In this episode of Rise and Find, Blake speaks with Drew Brauer, a Cairns-based musician and founder of Kick On, a mental health charity that seeks to connect, empower and inspire.
To begin, Drew talks about growing up in a small town and the stigma that still exists when discussing mental health. After his fiancée pulled out of their wedding, Drew realized that he had no idea how to handle adversity. He did everything wrong, isolating himself and refusing to talk about it for weeks. It wasn’t until later that he realized he needed to make a change.
Drew did what any rational person would do and quit his job. He started to volunteer and discovered that his experience had given him a passion for mental health. Kick On began as a response to fill a gap in the market. Drew decided to tailor each program specifically to whatever demographic they were speaking to in order to make it relatable for the audience.
The most at-risk group for mental health challenges is men between the ages of 17-50. This is because most men refuse to talk about their problems. Instead, they need to notice their emotions and dwell on what’s positive. When you listen to others, you give them permission to share their story. Heartbreak connects us all and no one is immune to an unexpected challenge.
This is especially important in the FIFO industry. Even though it seems exciting, it can be extremely isolating if work mates are not looking out for each other. Talk about your problems and raise awareness to look for changes in routine, or habits. This can make a huge difference.
What doctors don’t often mention is that having an unhealthy lifestyle is directly tied to poor mental health. Diet, sleep and exercise are the most important tools you have, and bad decisions can snowball and affect every area of your life. Ask ‘why’ you feel a certain way and change the narrative. Train your mind to be grateful and look for a healthy outlet to cultivate your feelings.
No matter what you do, be aware of your media consumption. While technology has expanded our access to essential tools, it has also created unique challenges when it comes to managing our interactions and avoiding bullies. Love yourself and understand your emotions. Embrace who you are and take responsibility for your life. Only then will you truly have the power to change.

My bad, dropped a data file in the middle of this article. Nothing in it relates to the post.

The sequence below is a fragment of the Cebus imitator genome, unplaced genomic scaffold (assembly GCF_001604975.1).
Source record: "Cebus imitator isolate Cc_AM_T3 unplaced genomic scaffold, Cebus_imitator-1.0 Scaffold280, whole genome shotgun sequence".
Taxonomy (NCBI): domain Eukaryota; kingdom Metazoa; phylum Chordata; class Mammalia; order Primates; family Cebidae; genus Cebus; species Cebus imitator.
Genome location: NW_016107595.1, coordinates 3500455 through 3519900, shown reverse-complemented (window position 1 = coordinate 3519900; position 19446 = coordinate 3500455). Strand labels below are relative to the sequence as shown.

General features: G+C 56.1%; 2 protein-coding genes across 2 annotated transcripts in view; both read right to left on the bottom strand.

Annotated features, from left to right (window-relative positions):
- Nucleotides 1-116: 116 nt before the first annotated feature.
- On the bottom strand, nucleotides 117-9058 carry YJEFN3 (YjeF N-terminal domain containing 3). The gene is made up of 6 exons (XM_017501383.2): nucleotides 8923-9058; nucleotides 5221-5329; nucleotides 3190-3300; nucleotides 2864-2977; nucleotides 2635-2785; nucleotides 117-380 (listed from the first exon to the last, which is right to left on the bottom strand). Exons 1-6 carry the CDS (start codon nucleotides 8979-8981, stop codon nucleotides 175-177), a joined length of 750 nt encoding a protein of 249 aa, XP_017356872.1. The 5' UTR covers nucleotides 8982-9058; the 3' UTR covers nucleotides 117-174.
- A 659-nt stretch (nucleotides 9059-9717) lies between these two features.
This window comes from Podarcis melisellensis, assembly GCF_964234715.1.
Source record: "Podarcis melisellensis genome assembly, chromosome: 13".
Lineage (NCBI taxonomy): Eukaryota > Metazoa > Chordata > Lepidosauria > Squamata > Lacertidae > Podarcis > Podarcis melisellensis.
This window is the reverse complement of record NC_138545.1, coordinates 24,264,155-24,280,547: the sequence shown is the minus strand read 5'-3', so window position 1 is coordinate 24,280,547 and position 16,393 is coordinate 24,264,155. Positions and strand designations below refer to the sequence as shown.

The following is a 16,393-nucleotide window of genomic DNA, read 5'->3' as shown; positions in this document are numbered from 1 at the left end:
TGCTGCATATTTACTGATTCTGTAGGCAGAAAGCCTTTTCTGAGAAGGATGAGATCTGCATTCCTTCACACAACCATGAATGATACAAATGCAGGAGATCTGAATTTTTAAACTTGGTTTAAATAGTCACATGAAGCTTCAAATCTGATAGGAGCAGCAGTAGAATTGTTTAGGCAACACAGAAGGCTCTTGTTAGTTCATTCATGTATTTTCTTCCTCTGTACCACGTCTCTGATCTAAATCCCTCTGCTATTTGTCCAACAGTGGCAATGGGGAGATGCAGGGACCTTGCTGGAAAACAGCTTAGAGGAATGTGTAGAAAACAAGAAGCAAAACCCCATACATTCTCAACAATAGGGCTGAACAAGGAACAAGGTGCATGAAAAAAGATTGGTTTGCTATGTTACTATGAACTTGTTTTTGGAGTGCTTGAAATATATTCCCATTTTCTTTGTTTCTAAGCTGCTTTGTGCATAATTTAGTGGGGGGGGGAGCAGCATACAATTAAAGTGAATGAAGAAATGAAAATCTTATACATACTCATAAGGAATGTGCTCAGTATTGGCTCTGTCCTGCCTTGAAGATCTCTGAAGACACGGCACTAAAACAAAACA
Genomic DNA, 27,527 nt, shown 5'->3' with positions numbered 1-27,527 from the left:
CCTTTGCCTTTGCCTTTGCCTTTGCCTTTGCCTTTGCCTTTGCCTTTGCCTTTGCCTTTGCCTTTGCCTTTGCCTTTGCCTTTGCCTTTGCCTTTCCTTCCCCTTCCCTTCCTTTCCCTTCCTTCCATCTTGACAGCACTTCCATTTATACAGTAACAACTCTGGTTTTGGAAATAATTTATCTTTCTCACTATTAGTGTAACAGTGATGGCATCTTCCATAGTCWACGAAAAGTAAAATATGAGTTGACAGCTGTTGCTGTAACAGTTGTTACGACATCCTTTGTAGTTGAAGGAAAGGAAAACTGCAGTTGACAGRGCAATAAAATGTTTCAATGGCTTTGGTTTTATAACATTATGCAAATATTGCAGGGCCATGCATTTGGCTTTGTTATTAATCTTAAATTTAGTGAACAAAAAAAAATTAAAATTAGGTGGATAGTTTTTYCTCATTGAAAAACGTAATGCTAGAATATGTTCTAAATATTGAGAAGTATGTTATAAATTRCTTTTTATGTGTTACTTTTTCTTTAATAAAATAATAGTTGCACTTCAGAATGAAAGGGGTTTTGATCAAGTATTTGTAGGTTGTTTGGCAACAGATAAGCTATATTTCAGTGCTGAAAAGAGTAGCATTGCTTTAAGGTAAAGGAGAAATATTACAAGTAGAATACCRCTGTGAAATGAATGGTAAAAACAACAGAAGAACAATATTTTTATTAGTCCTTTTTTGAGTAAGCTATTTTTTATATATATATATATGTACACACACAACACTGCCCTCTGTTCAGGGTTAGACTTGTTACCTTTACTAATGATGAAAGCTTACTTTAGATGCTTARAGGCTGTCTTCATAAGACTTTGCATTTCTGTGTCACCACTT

(2:02) Mental health is a serious issue in small towns where a ‘tough guy’ mentality still exists.
(4:00) Technology is both helpful and our greatest killer.
(8:30) Men are an at-risk group because they are often unwilling to share their feelings.
(13:27) Heartbreak can come in many forms. Notice your emotions and build on the positives.
(19:42) In the FIFO industry, your coworkers, not your family, bear the primary responsibility to check on your mental health.
(25:14) You must adopt a growth mindset and focus on what you can do, not what you can’t.
(25:53) An unhealthy lifestyle directly leads to poor mental health. By examining your diet, sleep and exercise habits, you can usually discover the root of your problems.
(32:34) Lack of sleep can have a negative effect on almost every area of your life.
(37:12) Self-awareness is the first step to reprogramming your mind.
(43:07) Depression and anxiety are the symptom of your habits being out of balance.
(46:03) Being isolated or ostracized produces the same feeling, just through different avenues.
(49:58) If something isn’t going to affect you, there is no reason to let it control your thoughts.
(50:58) Embrace who you are and don’t be afraid to try something new.
(53:37) When you take responsibility for your life, the power is in your hands.
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